4. "Your kid will be spoiled.” Spoiling a child has no relation to how many children are in the family. We’ve all seen families with one, two, three or more kids that are absolute spoiled rotten, where the parents meekly say “no” to deaf ears and the little spawns wreak havoc on all around them doing as they please, their demands being met at every turn, parents giving into every whim. We’ve also seen children who act like angels sitting quietly in their chairs listening to their parents, showing manners, empathy, and kindness to others. A healthy child’s behavior has direct correlation to the parents and parenting, not how many children the parents can produce. The only way to respond to this logical fallacy is with, “spoiled by love and attention, maybe.” That usually ends the conversation on a light note because you’re not disagreeing with them blatantly, but simultaneously saying you’re not going to buy your child the world just because there’s only one.
  5. "You’ll regret it.” These people think they have a crystal ball. They look into your future and see you as being unfulfilled because they can’t imagine life without the rest of their brood. But how can one regret what they don’t know? Parents of an only child will never know what we are missing, so in a sense, why would we regret it? What you could say to these people is, “I’ll get a fur baby.”
  6. “What if something happens to him?” Um, there’s no proper response to this one that would be polite. The days of an heir and a spare are gone. To ask this a person forces you to momentarily imagine life without your child, which is the most horrific idea you could ever contemplate. Someone actually asked me this and after my stunned expression wore of I sassily replied, “Oh, so if one of yours died, you’d be fine, because you have three, huh?” That will end the conversation quickly, but tread lightly because this person probably won’t ever talk to you again. Anyone who has lost a child would understand how ridiculous this question is. Love is not divisible among children and parents all know this.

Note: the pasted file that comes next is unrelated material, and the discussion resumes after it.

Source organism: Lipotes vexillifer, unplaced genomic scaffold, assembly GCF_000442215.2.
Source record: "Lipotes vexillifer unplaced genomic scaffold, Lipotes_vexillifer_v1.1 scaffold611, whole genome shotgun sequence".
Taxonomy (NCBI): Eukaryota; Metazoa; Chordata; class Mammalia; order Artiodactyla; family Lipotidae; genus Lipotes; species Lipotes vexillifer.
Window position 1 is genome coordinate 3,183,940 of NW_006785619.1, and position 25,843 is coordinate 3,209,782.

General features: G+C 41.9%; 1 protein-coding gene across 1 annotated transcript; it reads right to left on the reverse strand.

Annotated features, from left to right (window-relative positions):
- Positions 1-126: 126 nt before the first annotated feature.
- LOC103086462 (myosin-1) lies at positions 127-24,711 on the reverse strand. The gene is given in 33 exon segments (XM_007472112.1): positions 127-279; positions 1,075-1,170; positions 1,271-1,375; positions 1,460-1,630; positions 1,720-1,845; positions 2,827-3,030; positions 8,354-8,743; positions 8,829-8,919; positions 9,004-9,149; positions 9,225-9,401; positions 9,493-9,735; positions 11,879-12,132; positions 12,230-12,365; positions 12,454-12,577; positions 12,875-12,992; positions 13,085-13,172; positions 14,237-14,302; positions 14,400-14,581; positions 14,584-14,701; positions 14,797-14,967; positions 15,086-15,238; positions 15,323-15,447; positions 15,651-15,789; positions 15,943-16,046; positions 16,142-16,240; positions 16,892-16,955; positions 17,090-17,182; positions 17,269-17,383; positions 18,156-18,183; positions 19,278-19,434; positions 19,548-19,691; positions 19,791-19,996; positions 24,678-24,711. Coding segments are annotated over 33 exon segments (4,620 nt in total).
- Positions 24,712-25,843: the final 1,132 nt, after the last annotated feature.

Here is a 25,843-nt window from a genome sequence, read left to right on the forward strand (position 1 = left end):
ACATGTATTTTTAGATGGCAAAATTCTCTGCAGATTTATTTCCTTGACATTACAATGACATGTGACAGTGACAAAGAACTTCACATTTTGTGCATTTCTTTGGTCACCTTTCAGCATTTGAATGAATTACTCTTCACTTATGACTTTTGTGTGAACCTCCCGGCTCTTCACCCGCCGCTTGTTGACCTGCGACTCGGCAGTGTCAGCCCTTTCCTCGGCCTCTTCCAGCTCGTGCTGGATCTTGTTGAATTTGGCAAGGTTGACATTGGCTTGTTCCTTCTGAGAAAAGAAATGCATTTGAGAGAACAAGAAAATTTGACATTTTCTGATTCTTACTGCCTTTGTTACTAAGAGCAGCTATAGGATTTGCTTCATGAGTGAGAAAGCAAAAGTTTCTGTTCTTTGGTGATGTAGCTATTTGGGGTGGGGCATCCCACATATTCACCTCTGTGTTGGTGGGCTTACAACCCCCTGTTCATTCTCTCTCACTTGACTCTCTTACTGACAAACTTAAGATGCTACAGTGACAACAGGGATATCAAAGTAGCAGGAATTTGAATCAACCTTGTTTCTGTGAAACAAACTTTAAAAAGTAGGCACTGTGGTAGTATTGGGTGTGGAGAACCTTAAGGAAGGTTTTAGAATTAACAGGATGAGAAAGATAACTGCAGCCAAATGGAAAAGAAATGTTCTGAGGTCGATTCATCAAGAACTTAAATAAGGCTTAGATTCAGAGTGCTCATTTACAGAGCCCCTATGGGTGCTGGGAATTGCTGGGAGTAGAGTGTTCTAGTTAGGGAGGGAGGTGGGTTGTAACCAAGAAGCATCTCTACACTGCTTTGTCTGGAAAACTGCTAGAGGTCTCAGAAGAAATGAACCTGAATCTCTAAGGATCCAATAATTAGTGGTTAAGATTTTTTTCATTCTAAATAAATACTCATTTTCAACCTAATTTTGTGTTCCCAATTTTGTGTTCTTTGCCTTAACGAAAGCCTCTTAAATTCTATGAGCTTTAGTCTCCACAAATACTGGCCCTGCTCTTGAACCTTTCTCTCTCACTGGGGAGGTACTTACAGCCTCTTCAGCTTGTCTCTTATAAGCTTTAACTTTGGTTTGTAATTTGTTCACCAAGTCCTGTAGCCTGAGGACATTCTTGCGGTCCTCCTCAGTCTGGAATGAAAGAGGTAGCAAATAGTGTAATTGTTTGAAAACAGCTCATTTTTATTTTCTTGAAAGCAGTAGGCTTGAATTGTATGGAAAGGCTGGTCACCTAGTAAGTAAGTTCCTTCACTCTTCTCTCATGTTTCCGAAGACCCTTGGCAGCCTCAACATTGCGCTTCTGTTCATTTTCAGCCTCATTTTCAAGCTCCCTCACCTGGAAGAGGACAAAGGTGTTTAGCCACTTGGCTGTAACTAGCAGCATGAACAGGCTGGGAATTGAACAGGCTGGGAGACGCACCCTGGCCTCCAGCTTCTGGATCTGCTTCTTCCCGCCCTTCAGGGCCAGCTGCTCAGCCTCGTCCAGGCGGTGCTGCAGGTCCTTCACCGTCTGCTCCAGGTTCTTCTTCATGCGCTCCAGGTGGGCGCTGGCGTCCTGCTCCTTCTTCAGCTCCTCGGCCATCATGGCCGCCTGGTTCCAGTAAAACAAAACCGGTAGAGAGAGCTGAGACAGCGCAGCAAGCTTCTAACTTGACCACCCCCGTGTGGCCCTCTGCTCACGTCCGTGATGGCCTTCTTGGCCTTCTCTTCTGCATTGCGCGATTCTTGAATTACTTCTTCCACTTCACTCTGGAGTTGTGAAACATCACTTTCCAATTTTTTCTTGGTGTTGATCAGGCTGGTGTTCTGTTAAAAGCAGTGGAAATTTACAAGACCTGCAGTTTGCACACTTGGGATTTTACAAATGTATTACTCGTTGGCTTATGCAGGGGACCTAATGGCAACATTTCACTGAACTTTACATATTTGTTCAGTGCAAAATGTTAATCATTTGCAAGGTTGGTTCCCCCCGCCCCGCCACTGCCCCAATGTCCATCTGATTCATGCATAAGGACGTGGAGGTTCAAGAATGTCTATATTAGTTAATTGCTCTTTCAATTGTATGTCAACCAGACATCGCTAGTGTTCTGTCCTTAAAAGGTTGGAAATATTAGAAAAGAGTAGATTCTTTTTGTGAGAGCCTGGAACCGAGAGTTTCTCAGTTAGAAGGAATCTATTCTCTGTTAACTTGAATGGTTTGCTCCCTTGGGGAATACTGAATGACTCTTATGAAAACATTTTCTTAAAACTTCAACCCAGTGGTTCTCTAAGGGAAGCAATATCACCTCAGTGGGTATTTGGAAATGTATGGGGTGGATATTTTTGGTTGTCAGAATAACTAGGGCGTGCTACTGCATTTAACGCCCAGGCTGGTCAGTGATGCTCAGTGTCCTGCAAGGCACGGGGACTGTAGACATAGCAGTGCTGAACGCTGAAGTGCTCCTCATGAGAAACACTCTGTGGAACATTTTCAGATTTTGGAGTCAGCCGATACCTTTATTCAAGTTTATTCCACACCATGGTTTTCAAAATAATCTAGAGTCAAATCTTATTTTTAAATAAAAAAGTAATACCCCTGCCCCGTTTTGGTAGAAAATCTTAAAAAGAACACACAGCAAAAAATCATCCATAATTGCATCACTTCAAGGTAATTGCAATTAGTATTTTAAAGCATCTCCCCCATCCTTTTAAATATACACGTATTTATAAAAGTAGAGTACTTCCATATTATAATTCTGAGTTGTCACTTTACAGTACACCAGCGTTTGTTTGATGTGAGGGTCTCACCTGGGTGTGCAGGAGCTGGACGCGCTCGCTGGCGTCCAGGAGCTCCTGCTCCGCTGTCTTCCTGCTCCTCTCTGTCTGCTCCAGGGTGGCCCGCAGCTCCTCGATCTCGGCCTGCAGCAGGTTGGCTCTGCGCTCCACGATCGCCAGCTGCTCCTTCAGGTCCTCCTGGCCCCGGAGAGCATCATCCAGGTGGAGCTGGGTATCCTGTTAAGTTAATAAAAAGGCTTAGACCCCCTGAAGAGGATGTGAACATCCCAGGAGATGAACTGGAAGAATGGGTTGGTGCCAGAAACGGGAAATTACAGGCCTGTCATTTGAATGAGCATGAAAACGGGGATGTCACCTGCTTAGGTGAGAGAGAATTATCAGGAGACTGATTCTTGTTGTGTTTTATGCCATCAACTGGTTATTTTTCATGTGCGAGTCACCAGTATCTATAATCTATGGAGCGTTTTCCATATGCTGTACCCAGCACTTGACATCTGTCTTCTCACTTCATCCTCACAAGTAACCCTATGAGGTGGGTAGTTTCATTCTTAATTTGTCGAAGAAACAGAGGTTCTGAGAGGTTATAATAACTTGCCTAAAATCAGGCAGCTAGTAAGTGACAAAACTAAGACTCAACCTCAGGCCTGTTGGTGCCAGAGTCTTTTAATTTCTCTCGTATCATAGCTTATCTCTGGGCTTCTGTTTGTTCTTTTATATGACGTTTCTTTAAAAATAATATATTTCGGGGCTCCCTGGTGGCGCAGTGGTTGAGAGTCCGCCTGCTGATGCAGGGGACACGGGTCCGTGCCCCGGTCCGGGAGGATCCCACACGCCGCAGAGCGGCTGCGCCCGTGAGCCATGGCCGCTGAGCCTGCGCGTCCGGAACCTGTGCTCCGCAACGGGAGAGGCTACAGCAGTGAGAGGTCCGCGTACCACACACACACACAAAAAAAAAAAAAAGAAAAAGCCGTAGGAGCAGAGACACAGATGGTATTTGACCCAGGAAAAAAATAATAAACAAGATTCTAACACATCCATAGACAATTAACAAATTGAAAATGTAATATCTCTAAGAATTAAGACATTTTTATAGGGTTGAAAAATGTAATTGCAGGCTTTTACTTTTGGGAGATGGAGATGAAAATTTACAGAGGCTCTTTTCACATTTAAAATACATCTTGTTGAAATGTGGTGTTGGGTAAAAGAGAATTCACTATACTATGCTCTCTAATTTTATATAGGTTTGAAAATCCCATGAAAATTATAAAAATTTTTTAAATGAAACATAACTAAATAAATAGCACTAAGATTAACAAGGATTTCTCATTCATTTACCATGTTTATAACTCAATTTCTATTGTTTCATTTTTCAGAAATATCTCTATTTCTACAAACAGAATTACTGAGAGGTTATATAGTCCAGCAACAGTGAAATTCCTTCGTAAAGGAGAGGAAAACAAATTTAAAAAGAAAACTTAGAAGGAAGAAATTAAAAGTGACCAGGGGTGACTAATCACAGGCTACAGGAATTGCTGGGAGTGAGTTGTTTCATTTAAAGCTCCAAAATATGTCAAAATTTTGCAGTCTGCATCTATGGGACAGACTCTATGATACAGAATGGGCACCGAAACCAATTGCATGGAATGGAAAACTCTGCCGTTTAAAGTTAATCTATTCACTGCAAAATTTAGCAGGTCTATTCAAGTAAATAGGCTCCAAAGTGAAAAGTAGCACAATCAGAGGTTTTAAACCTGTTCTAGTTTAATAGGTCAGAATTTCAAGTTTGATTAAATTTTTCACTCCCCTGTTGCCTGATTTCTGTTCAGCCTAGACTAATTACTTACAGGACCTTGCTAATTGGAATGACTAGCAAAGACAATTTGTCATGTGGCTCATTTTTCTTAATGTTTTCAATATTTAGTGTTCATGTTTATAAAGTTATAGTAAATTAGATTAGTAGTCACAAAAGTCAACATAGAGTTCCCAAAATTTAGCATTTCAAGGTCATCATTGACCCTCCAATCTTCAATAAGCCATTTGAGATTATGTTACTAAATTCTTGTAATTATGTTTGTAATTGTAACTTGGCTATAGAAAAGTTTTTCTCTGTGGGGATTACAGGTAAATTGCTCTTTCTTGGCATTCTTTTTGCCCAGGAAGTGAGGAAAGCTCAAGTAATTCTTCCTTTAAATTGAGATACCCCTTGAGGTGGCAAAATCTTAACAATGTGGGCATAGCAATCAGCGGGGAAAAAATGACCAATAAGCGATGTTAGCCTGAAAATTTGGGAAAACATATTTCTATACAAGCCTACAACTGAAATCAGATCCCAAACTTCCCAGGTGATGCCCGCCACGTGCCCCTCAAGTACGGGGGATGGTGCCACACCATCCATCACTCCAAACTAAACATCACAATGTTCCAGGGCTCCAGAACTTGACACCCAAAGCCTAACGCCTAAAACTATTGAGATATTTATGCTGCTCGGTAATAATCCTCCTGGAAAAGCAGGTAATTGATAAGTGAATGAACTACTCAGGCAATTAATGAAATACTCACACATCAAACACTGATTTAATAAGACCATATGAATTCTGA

7. “He’ll be lonely.” This one is hard to tackle but honestly, having a second child just so the first has a playmate has more flawed logic than worrying about loneliness. There are play dates, classes, sports, and other extracurricular activities, and daycare/school. Thinking back into your own childhood, not all fond memories come from siblings, but also good books, loving parents, friends, sport competitions, classmates, pets, etc. There are so many things to do that I doubt any child HAS to feel lonely without a sibling.
  8. “You’re being selfish.” Yes, yes we are. If filling the overpopulated country with children is a selfless goal, then the “one and done” club is selfish. But we may have our reasons. Some of us want a successful career, to enjoy hobbies, to one day to travel the world. Some of us just want a moment to breathe now and then, a night out with the spouse without being so tired that we fall asleep before midnight. Some of us want to live within our means and the more children we would have, the less likely that would become.
The point is that how many children one has should not matter at all. We are all parents no matter if we have one or twenty kids. We are not all the same, but we should all support one another without judgment and stop asking questions that are a bit pertinent and unwelcomed. Perhaps reframing the question if you are so eager for a response would help: “Do you plan on having more or are you content with him?” “What brought you to making that decision?” One could not find offense with these questions. They show empathy and understanding towards everyone in any situation. There are no assumptions, judgments, or allegations; this is what selflessness is, not a number on what makes a “proper” family. There should be no shame in families of three or families of twelve, so stop shaming parents and instead strive to understand our differences. Parenting is fabulous no matter what.